As oriental secretary, Bell published a number of memoranda advocating for a degree of Iraqi self-determination in the form of an Arab government under British control. In 1920 she authored the white paper Review of the Civil Administration of Mesopotamia, outlining her recommendations for the structure and administration of a future Iraqi state. She attended the Cairo Conference of 1921 – the only woman participating as a delegate – where she advocated for naming Faisal bin Hussein (1883-1933) as the first king of Iraq. Bell would serve as an advisor and confidant to Faisal for the remainder of her life.

By 1921, Gertrude Bell and Percy Cox were leading advocates for indirect administration and Arab “self-determination” as understood at the time: limited self-rule within the confines of a British imperial framework. This position contrasted sharply with the views of Arnold Wilson (1884-1940), the civil commissioner in Baghdad from 1918-1920, who advocated for direct colonial rule in Iraq. Ultimately Bell’s vision of mandatory rule prevailed and shaped British administration across the region. Her influential work in establishing the modern Iraqi state continues to receive both praise and criticism from historians today.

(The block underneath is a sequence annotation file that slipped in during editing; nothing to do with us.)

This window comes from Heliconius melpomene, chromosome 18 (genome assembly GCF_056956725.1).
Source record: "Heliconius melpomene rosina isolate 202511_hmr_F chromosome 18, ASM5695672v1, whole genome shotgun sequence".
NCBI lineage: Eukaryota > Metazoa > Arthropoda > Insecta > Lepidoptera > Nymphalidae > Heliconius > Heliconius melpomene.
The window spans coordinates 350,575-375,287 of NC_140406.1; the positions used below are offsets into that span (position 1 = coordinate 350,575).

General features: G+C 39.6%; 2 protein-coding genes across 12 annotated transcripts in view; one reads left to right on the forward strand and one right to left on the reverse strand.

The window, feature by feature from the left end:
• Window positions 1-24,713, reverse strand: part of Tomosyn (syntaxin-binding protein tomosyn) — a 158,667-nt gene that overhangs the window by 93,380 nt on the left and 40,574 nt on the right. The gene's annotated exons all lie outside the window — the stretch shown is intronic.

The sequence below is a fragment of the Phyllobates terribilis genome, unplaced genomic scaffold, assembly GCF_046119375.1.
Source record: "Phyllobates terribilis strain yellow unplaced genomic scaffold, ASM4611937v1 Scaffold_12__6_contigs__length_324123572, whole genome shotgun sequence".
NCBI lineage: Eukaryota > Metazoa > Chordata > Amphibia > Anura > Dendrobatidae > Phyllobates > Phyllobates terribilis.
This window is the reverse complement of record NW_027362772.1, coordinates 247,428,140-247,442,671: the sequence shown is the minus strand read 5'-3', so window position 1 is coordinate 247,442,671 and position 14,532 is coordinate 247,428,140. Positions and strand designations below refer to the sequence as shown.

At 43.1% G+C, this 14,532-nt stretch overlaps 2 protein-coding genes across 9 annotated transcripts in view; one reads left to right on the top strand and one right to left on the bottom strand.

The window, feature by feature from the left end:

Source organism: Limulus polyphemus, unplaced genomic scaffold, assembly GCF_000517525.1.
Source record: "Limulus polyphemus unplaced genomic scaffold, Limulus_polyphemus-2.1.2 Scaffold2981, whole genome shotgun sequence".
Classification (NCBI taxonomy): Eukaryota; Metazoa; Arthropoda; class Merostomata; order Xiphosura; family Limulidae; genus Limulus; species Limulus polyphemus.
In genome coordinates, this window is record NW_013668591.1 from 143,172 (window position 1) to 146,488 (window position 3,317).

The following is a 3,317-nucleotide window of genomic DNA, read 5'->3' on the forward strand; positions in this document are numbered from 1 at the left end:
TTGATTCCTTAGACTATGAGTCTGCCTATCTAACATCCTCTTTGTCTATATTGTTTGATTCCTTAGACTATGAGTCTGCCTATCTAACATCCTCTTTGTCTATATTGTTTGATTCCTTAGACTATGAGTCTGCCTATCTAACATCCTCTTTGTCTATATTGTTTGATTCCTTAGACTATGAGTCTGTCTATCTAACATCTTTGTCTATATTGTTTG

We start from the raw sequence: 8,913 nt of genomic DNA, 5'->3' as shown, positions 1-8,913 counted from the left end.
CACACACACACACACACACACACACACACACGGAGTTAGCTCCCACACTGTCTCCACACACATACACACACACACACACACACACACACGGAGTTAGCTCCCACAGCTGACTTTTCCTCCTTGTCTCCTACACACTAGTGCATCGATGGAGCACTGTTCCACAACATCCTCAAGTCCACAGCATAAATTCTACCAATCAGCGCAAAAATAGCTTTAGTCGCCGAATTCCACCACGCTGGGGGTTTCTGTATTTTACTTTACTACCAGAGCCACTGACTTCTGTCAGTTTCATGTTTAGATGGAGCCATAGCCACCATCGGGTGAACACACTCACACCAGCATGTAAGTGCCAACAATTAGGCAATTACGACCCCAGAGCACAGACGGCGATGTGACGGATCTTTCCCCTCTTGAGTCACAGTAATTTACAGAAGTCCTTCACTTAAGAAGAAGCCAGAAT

Bell’s Legacy

From the end of World War I to her death in 1926, Gertrude Bell reignited her interest in archaeology, serving as Iraq’s honorary director of antiquities and drafting the country’s antiquities legislation in 1924. Some historians have praised Bell’s legislation for laying the groundwork for Iraqi heritage preservation, while others have criticized the law’s concessions for exporting antiquities. She is also credited with establishing the Iraqi state’s first museum in the capital, as well as promoting the development of the Baghdad Peace Library, which would later become the National Library of Iraq. Gertrude Bell passed away on 11 July 1926 from an overdose of sleep medication. Debates continue as to whether the overdose was intentional or an accident.

Laith Shakir, New York University

Reviewed by external referees on behalf of the General Editors